3. Choose labs that work on disease models mainly because it will be easier for you to convey the value of your research to immigration officials. It is easier to convince an official that your research on Alzheimer’s disease or breast cancer will serve the greater good than if you were involved with basic science research that is focused on axon guidance or microtubules. Furthermore, if your research on colon or breast cancer, for example, has been cited by another scientist studying neurological or liver disorders, it will help convince the immigration official that your research has numerous applications and you are therefore indispensable to the science community.
4. Awards and fellowships are important. Apply for as many as possible. Even one award is better than no award at all. It shows that you are competitive and not just a backbench scientist.
5. If your research findings are the basis of someone else’s research across the country, market this to the best of your ability. This may become evident through citations of your work. Identify scientists who have directly benefitted from your work and request letters of recommendation from them.
6. Letters of recommendation are the most important element of your application. Thus, pick your references wisely. There is no fixed number, some lawyers need as few as five while others prefer as many as 10 letters. With the exception of current and former mentors, these letters must come from scientists who do NOT know you personally, but are familiar with your work or area of research. Like most applicants, I initially struggled to arrive at a concrete list of references. In the list below, I aimed to try and simplify this exercise.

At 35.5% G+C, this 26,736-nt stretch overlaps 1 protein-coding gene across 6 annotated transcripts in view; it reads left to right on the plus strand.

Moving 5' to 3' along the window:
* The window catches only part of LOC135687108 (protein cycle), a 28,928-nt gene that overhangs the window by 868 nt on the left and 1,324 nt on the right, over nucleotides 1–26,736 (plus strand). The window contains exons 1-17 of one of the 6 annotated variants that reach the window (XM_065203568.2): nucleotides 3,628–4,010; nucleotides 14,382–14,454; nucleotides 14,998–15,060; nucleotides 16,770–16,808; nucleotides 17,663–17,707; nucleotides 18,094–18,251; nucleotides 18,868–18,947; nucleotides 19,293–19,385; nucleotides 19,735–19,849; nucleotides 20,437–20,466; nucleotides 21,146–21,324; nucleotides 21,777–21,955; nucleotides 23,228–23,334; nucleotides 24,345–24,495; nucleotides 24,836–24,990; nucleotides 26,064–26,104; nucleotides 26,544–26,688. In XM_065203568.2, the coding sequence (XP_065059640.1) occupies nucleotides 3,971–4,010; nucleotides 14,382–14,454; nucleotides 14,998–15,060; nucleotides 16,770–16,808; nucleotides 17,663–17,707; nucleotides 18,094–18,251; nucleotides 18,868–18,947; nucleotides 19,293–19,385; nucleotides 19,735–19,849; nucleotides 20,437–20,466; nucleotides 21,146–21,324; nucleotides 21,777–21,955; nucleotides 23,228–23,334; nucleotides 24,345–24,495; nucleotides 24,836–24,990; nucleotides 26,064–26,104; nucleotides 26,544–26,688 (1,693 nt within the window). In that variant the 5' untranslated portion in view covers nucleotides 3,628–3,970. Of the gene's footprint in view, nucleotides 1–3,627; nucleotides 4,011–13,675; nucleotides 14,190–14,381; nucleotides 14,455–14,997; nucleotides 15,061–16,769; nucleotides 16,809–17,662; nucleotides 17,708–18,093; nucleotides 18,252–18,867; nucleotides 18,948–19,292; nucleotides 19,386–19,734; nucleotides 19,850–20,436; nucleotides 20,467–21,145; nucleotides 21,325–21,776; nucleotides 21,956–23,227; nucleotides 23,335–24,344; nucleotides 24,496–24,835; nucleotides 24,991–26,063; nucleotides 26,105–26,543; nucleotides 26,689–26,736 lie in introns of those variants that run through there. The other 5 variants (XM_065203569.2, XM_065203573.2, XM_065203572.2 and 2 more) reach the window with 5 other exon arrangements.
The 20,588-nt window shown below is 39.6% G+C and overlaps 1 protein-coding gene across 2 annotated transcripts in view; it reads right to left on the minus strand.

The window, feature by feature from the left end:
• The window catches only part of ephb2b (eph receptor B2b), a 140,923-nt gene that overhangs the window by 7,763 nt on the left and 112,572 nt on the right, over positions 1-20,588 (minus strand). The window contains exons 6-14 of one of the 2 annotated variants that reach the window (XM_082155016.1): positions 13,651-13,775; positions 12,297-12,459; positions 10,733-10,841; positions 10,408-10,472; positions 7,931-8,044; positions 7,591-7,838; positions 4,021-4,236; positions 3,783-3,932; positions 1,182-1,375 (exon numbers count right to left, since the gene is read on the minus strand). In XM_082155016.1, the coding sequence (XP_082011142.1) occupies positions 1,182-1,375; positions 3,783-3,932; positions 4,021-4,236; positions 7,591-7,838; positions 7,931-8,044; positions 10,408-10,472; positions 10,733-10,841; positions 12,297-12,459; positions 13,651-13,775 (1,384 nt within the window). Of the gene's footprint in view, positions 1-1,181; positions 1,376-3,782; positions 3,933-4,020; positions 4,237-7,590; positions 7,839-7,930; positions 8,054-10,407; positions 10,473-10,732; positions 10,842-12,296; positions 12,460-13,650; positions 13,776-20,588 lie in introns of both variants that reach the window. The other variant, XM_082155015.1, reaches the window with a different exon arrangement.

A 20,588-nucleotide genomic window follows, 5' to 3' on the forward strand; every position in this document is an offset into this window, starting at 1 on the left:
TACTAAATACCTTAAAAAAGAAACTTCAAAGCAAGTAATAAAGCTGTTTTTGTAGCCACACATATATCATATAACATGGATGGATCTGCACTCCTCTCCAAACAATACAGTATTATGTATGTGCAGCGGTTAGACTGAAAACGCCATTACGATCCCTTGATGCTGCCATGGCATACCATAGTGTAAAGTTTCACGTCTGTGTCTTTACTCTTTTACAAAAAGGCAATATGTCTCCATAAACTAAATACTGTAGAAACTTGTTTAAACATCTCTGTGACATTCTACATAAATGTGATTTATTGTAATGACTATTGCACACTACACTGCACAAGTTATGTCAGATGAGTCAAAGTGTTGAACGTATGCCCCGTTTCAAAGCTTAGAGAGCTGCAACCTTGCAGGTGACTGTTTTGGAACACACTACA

Try to find references who are accomplished in their field, those who have published well over the years, with awards or titles to their credit, or who have important administrative positions. It is not important for every reference to have each and every one of these traits, but it will make your application quite colorful if one is a dean at a university or department chair and another is a world-renowned or even a nationally recognized expert in your field. On the other hand, do not despair if you are not able to find PIs fitting the above criteria. The goal is to convey to the immigration official that you are a worthy candidate because you have skills to do cutting edge research.
Remember names of scientists employed at other institutions who you talked with at conferences, especially those who visited your poster. It is likely they had a personal interest in your data and therefore already know how to help you sell your research.
You may also enlist the help of your own PI to recommend the names of their friends at other universities.
Alternatively, you may directly contact a certain faculty member at another university and request a letter.
You may remember names of seminar speakers that visited your institution and request a letter.